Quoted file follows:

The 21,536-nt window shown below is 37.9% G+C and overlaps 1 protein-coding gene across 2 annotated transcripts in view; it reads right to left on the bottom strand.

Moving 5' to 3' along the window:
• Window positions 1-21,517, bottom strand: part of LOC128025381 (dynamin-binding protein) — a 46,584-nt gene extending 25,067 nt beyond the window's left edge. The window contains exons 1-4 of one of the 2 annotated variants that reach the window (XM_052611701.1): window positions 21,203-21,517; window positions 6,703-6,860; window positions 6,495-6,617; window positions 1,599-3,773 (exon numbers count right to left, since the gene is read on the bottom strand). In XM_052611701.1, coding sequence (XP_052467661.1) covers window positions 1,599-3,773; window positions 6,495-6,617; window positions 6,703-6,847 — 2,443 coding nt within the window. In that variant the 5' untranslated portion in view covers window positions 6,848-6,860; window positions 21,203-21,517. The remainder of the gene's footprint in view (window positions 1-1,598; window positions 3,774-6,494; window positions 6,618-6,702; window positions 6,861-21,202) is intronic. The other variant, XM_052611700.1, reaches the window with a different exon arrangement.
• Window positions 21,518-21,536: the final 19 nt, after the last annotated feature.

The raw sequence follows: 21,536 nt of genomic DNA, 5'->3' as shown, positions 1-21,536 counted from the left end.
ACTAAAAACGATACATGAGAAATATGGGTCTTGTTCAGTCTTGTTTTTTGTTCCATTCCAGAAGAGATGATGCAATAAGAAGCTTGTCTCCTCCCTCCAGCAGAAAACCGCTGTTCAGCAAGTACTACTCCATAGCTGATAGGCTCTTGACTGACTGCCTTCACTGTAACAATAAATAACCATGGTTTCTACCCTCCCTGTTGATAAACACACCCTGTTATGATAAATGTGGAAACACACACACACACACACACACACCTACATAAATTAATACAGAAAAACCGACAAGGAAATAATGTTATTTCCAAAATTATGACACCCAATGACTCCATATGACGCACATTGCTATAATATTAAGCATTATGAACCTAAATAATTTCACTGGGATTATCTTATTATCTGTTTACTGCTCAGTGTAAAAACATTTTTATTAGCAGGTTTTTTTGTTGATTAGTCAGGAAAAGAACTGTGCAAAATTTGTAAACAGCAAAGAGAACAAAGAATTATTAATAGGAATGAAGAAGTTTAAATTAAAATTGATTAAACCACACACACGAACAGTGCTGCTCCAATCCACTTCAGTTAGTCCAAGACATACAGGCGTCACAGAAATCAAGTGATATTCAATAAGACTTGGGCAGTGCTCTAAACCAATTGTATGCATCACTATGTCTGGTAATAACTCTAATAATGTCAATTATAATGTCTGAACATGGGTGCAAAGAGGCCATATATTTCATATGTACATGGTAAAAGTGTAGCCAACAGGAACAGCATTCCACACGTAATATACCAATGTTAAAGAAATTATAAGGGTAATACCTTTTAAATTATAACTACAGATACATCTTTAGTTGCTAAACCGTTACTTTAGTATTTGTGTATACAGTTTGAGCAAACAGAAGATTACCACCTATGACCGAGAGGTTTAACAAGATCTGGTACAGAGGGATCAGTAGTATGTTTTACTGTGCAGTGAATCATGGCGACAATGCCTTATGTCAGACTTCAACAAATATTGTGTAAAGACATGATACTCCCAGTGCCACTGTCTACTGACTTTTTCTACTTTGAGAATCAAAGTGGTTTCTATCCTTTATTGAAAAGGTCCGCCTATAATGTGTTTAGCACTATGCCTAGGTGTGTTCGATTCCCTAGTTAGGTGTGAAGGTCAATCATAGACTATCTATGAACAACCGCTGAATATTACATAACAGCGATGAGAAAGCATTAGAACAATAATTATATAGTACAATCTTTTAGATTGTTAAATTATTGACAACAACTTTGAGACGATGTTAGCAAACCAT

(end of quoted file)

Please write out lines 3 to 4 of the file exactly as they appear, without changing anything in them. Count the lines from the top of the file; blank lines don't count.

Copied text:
• Window positions 1-21,517, bottom strand: part of LOC128025381 (dynamin-binding protein) — a 46,584-nt gene extending 25,067 nt beyond the window's left edge. The window contains exons 1-4 of one of the 2 annotated variants that reach the window (XM_052611701.1): window positions 21,203-21,517; window positions 6,703-6,860; window positions 6,495-6,617; window positions 1,599-3,773 (exon numbers count right to left, since the gene is read on the bottom strand). In XM_052611701.1, coding sequence (XP_052467661.1) covers window positions 1,599-3,773; window positions 6,495-6,617; window positions 6,703-6,847 — 2,443 coding nt within the window. In that variant the 5' untranslated portion in view covers window positions 6,848-6,860; window positions 21,203-21,517. The remainder of the gene's footprint in view (window positions 1-1,598; window positions 3,774-6,494; window positions 6,618-6,702; window positions 6,861-21,202) is intronic. The other variant, XM_052611700.1, reaches the window with a different exon arrangement.
• Window positions 21,518-21,536: the final 19 nt, after the last annotated feature.